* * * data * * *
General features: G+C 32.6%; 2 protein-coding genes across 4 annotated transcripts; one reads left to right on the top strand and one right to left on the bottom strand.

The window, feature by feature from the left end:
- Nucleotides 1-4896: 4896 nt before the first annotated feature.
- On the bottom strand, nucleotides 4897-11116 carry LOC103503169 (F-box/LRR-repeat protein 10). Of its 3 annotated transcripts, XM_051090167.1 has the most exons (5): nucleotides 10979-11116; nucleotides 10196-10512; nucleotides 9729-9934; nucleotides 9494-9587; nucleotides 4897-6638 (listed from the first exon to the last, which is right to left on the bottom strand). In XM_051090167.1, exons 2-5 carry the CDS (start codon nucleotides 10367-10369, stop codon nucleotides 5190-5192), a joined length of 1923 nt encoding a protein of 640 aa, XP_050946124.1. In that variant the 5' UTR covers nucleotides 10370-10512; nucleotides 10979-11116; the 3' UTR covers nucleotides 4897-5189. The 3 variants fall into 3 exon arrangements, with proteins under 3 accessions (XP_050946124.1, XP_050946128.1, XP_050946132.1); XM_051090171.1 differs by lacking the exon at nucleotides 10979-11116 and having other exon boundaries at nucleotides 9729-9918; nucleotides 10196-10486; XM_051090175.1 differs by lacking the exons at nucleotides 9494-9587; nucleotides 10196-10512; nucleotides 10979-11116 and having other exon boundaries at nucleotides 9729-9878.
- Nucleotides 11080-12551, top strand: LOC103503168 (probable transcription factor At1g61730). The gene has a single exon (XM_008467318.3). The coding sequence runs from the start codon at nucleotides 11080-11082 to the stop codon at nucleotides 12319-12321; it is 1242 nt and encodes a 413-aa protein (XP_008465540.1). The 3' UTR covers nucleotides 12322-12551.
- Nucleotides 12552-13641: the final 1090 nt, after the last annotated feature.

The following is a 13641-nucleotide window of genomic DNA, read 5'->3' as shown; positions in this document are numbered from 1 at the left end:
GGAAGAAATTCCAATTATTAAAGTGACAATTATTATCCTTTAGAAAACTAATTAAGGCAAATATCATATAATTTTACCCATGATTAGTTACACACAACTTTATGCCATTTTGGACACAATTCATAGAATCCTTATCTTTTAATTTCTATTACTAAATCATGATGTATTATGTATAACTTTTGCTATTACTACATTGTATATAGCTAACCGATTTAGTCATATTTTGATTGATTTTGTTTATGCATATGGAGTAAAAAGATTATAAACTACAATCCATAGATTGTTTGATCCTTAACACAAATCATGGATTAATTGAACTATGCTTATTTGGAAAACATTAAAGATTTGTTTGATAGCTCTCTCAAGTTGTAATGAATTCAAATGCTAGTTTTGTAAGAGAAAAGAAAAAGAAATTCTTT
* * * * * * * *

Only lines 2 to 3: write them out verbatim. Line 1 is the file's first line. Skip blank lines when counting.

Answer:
The window, feature by feature from the left end:
- Nucleotides 1-4896: 4896 nt before the first annotated feature.